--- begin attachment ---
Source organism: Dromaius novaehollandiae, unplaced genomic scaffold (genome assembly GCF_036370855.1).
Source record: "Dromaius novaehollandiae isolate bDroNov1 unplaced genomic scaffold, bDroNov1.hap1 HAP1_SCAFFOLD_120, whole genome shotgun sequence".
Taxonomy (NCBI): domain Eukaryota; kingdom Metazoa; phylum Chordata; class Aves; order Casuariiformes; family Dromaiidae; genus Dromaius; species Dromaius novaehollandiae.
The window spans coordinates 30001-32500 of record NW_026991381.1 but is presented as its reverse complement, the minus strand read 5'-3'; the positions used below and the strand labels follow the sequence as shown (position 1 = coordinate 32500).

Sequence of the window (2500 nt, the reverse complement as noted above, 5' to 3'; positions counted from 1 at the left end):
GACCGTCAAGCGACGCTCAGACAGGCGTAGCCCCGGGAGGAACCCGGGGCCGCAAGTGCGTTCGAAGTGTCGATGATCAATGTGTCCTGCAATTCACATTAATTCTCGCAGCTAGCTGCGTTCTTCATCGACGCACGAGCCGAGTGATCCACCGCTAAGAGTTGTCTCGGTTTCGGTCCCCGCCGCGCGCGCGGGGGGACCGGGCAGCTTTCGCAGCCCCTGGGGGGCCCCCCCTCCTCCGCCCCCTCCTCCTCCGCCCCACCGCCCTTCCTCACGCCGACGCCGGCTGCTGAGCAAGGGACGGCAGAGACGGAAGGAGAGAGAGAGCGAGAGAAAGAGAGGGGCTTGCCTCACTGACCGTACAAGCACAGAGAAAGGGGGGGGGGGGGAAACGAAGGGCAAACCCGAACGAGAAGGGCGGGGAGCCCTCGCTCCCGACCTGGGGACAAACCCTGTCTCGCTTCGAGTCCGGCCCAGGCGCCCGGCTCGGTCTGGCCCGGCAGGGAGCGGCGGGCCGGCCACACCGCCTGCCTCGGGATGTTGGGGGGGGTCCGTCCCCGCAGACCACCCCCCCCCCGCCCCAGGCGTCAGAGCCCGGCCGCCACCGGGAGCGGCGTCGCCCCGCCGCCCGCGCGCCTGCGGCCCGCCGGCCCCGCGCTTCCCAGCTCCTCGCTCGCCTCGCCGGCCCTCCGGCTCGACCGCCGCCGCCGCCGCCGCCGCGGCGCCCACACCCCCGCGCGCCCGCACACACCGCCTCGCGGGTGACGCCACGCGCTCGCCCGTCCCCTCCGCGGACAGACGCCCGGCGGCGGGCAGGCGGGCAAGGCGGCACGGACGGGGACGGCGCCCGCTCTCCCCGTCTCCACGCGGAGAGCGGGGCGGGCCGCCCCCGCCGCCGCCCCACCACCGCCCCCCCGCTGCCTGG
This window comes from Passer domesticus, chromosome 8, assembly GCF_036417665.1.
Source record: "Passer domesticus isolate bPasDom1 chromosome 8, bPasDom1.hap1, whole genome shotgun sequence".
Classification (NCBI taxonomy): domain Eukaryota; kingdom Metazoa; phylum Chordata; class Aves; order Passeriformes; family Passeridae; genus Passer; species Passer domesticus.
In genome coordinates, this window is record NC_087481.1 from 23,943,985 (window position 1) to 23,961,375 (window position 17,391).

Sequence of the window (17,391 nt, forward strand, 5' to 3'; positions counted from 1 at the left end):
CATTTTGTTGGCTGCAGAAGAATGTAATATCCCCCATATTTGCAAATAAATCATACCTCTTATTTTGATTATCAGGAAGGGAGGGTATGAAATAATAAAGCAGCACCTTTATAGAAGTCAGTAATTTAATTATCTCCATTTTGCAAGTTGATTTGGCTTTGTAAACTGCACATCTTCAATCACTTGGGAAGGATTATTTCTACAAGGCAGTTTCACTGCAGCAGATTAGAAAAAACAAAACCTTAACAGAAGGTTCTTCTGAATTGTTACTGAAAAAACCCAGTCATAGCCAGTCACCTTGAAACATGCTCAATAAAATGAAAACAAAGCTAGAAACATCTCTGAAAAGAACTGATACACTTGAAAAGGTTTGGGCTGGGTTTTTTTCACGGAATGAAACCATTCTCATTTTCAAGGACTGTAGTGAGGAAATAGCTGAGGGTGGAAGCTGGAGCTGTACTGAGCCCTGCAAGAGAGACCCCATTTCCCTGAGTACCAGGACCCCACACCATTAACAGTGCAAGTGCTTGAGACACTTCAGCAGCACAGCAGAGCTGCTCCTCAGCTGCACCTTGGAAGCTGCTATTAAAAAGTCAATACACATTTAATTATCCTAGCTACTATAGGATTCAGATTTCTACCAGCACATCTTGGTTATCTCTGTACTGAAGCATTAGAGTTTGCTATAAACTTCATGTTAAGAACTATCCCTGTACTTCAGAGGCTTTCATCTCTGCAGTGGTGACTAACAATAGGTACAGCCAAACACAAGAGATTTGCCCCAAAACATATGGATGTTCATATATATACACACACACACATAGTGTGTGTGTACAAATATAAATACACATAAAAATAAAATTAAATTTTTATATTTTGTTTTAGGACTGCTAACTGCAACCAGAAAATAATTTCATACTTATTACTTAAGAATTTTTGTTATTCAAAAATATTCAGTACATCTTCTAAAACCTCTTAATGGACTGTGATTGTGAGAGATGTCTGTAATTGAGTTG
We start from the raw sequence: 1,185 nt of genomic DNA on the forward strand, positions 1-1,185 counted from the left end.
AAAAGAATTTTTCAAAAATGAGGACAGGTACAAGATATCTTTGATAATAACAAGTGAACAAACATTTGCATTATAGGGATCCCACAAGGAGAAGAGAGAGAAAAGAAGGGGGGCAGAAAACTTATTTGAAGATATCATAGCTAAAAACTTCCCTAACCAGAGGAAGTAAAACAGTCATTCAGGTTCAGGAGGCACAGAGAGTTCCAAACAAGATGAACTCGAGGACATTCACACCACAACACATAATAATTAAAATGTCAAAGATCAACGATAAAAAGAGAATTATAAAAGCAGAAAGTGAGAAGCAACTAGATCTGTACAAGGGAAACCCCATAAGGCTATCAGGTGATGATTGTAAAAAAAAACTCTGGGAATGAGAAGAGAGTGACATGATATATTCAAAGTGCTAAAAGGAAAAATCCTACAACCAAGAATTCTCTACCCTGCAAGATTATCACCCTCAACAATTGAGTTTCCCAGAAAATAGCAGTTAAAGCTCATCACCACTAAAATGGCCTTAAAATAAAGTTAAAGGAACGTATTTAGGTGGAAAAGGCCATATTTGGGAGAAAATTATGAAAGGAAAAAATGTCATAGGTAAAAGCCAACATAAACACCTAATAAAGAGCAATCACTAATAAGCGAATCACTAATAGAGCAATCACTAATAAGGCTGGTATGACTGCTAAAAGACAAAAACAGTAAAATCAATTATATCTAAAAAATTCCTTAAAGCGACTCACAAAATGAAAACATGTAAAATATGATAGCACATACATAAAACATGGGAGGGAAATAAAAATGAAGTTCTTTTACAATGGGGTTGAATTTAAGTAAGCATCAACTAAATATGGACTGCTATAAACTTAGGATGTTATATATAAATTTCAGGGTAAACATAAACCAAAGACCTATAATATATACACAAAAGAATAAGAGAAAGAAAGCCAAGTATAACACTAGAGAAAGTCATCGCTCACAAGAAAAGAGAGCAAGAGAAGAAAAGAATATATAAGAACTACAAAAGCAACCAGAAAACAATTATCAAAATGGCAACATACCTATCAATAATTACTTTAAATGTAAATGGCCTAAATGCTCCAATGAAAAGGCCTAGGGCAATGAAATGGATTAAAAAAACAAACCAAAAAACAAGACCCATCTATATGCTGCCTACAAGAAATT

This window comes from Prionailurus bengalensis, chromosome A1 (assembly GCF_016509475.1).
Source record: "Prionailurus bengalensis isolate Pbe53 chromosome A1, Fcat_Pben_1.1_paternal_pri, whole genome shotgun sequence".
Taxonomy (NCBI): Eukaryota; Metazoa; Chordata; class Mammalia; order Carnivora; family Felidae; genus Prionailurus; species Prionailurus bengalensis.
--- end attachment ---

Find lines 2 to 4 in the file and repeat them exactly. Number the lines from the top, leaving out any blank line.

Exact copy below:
Source record: "Dromaius novaehollandiae isolate bDroNov1 unplaced genomic scaffold, bDroNov1.hap1 HAP1_SCAFFOLD_120, whole genome shotgun sequence".
Taxonomy (NCBI): domain Eukaryota; kingdom Metazoa; phylum Chordata; class Aves; order Casuariiformes; family Dromaiidae; genus Dromaius; species Dromaius novaehollandiae.
The window spans coordinates 30001-32500 of record NW_026991381.1 but is presented as its reverse complement, the minus strand read 5'-3'; the positions used below and the strand labels follow the sequence as shown (position 1 = coordinate 32500).